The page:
Leadership Loitering

by William Keyser (aka The Startup Owl), Managing Director of WorkSavvy LLC

Loitering suggests standing idly about or lingering aimlessly, but how about loitering with intent? In most western countries you would be moved along by the police if you were observed loitering with intent. The assumption would be that you were on the point of committing a misdemeanor.

If a leader loiters with intent, it would be fair to assume that she is on the point of noticing something wrong. It is easier to do than intending to find something good. But all too often, leaders are so wrapped-up in guiding or directing others that they do not see what is right in front of their nose.

Seeing Something Good

On the other hand, when a leader does loiter with intent to see something good, chances are that she will. Then she would be wise to sponsor more of it. Leadership loitering with intent to see good makes some assumptions:

  • without direction people will do good things;
  • leaders cannot be responsible for all that is good;
  • leaders who observe are likely to learn;
  • leaders who work exclusively through their reports get filtered facts;
  • leaders who go outside the hierarchy will connect with reality;
  • the horse’s mouth is to be found where the rubber meets the road;
  • criticism is easier than congratulation, unfortunately.

Dr Jim Goodnight, CEO of SAS, the $2 billion software company believes in management by loitering. “I will talk to anybody I want to, when I want to,” he says. Not for him the easier option of sitting back in his office, waiting for the organizational chart to do the work for him.

It’s a common management trait, he says, “to try and control the information flow through you.” Goodnight says, “95 percent of my assets drive out the gate every evening. It’s my job to maintain a work environment that keeps those people coming back every morning. Not surprisingly his company has a 4% staff turnover by comparison with the industry norm of 20%.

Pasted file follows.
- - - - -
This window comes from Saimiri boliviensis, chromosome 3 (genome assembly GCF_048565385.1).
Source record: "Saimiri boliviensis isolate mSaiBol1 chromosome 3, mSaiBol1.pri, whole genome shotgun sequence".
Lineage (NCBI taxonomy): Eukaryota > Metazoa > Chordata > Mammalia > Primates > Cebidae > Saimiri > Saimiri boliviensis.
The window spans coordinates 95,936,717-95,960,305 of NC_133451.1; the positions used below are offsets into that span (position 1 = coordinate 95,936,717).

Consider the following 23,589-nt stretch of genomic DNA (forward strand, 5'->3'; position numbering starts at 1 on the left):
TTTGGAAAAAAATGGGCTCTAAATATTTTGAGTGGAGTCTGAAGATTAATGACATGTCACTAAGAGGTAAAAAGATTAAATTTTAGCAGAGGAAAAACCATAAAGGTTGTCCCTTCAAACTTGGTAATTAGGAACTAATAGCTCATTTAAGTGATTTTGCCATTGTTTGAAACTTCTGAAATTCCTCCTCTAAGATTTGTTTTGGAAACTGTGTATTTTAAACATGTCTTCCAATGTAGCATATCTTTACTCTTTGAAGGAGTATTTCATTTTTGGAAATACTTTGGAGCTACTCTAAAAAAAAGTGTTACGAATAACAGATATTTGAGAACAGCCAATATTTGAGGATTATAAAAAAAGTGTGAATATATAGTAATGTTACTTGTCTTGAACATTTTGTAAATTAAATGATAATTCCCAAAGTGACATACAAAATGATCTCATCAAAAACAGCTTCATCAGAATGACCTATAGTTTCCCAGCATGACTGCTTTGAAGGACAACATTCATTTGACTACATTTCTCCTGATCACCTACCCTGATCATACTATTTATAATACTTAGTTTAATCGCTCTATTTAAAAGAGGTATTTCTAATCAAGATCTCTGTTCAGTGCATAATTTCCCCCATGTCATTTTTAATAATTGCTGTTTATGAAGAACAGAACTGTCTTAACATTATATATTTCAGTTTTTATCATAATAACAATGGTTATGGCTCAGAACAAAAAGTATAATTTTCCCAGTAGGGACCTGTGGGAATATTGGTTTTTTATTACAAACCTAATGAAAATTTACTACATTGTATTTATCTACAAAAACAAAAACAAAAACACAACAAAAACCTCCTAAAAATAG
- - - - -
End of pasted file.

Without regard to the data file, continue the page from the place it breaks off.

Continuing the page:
Loitering Outside the Firm

Of course, effective leadership loitering does not only take place within the firm. It takes place outside, too. Way outside. Not just by visiting investors, customers and suppliers, but also different markets, different sectors, as well as government, non-profits, activists for and against you.

When you set about to look for something specifically, chances are high that you’ll miss obvious serendipities that just are there without purpose, but make a good contribution to the organization. It may be a matter of making space for good things to happen.

Loitering and Littering

There is another leadership practice you can adopt: leadership loitering and littering.

When you are loitering, especially when you are not recognized, is to do something unintentionally on purpose. make some casual comment and pay attention to the reaction you get. Do something that gets in the way of people doing their jobs and observe how they get round the problem you have created. Shut things that are open or open things that are closed and determine whether anybody reacts.

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